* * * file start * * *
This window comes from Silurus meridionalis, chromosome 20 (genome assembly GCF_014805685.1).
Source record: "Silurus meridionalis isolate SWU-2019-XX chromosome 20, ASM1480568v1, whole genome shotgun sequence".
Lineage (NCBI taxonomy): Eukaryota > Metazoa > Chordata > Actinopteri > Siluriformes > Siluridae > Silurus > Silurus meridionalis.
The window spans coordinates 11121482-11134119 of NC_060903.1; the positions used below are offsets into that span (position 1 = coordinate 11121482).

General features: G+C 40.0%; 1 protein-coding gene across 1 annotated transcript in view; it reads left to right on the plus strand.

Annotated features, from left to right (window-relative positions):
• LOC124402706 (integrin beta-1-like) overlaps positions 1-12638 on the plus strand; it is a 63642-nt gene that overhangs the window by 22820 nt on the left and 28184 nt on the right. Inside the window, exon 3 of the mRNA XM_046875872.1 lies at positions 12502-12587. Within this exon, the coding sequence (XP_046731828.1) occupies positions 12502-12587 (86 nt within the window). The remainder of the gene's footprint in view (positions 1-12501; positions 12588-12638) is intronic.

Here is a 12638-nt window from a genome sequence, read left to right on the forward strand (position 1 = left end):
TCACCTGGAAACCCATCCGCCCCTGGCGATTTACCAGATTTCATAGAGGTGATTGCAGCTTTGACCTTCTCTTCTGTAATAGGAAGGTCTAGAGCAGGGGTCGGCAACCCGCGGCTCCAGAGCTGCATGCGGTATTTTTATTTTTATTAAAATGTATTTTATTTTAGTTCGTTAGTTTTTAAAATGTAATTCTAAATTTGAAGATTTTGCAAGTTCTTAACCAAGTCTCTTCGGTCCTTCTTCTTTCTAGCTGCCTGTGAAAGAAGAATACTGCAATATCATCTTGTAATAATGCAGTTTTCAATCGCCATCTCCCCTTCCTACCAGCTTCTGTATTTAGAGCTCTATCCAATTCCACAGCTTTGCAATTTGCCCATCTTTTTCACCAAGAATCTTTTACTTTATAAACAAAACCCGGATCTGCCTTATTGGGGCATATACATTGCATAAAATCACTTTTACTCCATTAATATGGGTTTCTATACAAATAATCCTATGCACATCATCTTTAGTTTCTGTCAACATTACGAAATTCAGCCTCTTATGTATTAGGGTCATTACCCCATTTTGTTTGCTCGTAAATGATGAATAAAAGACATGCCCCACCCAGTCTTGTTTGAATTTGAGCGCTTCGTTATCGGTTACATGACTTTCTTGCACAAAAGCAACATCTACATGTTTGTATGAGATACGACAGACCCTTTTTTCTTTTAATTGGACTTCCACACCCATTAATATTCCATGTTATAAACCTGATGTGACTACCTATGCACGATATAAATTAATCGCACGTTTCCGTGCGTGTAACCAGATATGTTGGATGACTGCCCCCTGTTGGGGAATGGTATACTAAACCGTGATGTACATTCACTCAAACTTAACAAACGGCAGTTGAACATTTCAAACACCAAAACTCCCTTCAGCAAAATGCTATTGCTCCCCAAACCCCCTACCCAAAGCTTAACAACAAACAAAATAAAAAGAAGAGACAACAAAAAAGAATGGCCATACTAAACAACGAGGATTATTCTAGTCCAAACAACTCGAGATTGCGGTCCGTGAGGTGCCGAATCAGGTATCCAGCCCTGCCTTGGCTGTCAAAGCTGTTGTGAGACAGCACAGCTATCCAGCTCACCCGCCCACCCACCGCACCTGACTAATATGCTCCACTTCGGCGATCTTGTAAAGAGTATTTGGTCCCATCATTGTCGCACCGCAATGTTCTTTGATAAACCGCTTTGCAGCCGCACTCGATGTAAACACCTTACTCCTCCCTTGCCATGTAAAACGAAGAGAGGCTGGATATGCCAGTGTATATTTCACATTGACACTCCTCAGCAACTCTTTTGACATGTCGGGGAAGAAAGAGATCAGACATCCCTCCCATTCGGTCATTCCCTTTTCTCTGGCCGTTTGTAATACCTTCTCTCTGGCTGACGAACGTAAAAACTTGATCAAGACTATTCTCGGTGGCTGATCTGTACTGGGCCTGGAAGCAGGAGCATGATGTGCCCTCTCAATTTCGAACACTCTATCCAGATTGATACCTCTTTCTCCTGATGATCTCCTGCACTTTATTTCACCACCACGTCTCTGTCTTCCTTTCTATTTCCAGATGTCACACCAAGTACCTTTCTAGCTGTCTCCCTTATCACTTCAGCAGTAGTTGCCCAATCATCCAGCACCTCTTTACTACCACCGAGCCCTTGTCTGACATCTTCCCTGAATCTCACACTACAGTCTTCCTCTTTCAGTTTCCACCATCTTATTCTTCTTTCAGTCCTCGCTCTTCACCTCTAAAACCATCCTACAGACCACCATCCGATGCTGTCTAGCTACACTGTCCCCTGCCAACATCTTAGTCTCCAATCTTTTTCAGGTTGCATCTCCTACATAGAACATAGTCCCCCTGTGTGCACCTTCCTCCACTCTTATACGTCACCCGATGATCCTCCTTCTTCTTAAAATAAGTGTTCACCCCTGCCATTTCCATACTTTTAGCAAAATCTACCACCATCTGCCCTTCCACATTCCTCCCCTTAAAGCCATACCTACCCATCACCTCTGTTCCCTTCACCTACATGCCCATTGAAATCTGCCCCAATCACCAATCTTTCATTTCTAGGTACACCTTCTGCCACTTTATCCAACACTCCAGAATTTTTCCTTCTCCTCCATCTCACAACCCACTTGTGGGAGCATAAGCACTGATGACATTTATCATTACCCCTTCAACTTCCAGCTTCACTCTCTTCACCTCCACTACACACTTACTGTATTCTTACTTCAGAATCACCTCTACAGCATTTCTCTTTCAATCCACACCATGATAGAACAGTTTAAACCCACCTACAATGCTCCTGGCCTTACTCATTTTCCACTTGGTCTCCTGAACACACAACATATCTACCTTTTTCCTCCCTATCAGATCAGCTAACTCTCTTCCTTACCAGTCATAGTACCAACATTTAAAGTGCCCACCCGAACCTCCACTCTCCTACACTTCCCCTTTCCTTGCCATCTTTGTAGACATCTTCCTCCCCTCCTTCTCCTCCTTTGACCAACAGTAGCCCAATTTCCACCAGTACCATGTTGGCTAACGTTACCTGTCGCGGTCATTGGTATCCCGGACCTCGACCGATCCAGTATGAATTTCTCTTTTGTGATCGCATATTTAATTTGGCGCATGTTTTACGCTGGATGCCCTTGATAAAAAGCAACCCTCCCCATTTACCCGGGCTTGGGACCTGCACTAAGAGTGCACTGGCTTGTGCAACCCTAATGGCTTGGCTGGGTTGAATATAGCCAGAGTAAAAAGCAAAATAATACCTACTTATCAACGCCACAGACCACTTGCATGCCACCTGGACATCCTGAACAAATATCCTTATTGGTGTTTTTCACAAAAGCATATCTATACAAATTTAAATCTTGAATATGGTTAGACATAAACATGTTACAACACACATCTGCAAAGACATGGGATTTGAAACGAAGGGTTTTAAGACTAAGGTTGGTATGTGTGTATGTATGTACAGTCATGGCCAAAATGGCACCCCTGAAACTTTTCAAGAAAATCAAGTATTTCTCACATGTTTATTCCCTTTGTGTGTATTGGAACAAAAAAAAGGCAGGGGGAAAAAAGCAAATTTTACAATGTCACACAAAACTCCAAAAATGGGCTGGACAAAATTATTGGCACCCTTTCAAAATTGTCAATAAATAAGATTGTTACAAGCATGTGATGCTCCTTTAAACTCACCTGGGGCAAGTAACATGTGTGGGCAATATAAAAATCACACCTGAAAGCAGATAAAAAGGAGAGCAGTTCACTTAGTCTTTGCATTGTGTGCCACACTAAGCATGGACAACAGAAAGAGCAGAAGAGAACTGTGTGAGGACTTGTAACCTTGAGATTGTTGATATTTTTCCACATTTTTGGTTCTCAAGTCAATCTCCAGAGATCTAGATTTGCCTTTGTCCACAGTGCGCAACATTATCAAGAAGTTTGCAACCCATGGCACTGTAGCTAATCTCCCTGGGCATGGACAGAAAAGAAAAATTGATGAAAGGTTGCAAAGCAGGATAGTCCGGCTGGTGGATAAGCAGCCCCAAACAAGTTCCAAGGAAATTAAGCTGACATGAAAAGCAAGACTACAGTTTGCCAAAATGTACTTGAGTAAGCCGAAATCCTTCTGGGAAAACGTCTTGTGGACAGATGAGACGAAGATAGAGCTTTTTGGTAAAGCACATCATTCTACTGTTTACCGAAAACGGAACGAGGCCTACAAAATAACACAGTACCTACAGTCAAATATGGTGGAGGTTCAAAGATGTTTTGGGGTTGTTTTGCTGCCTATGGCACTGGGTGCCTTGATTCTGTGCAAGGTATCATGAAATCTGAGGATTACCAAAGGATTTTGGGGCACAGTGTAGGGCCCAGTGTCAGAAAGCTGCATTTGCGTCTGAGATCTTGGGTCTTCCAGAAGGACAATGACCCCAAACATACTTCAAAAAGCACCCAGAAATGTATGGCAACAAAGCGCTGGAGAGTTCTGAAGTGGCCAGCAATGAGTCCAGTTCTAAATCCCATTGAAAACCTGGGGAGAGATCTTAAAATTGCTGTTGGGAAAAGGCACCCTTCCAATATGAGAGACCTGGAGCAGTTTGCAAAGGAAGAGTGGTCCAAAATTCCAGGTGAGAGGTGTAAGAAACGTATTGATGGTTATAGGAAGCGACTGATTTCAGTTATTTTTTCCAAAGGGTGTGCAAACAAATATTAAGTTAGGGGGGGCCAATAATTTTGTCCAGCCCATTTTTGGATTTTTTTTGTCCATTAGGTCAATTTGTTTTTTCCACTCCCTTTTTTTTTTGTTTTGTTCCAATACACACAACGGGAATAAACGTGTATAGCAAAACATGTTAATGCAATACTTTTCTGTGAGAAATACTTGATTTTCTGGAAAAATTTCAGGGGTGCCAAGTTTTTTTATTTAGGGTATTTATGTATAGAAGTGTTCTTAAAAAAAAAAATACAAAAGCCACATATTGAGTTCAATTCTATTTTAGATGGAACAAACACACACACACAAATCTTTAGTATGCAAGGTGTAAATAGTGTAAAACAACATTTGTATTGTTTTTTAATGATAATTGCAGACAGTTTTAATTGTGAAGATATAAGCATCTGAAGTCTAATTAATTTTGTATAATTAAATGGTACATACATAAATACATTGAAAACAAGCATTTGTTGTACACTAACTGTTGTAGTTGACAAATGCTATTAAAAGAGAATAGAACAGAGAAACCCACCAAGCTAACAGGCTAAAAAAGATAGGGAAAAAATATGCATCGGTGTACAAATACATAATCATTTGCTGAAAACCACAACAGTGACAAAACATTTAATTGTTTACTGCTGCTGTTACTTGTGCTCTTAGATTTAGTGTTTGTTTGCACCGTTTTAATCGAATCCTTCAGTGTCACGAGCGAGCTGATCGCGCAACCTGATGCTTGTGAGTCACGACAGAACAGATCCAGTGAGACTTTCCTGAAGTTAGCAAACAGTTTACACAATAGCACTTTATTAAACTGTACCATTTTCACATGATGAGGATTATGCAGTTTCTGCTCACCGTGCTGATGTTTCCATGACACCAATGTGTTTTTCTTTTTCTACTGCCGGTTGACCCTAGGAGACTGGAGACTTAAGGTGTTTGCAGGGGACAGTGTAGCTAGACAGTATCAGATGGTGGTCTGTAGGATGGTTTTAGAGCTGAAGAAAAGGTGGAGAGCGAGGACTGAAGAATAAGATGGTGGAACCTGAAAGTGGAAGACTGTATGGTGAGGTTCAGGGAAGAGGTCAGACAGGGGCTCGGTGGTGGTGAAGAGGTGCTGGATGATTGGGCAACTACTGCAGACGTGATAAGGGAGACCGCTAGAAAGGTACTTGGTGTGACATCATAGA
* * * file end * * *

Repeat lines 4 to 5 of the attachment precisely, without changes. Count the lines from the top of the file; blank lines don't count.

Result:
The window spans coordinates 11121482-11134119 of NC_060903.1; the positions used below are offsets into that span (position 1 = coordinate 11121482).

General features: G+C 40.0%; 1 protein-coding gene across 1 annotated transcript in view; it reads left to right on the plus strand.